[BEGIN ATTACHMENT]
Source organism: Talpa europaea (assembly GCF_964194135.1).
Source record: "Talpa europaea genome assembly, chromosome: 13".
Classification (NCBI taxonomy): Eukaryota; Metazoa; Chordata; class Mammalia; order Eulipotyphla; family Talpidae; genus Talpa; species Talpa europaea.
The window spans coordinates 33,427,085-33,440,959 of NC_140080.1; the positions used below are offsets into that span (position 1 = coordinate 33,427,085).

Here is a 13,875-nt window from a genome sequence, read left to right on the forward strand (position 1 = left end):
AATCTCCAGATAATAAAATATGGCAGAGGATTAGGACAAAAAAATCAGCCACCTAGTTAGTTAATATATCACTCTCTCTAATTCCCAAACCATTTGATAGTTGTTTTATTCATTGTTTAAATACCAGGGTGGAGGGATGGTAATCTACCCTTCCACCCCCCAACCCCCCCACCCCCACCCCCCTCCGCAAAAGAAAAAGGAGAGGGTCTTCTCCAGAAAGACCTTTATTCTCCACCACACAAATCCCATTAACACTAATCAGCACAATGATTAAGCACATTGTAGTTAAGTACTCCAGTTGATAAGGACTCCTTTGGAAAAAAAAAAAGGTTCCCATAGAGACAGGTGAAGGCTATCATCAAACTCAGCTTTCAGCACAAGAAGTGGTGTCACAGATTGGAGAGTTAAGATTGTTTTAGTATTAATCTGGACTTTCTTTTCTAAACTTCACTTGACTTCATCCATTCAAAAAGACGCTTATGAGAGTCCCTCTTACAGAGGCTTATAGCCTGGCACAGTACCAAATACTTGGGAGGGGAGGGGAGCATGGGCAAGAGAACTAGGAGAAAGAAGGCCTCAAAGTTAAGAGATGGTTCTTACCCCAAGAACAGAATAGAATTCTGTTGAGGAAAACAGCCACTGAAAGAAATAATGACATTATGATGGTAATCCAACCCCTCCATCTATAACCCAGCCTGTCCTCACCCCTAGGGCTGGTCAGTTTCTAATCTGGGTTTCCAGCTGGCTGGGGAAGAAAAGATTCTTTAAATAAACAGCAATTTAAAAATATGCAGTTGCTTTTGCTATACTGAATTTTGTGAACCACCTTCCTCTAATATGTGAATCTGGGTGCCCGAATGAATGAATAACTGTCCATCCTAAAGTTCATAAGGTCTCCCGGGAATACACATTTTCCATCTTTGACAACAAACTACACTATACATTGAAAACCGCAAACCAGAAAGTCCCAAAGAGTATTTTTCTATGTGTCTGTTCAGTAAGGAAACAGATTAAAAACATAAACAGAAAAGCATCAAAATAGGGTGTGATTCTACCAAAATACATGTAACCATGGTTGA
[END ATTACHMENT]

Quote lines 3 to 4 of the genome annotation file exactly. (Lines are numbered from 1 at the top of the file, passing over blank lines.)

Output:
Classification (NCBI taxonomy): Eukaryota; Metazoa; Chordata; class Mammalia; order Eulipotyphla; family Talpidae; genus Talpa; species Talpa europaea.
The window spans coordinates 33,427,085-33,440,959 of NC_140080.1; the positions used below are offsets into that span (position 1 = coordinate 33,427,085).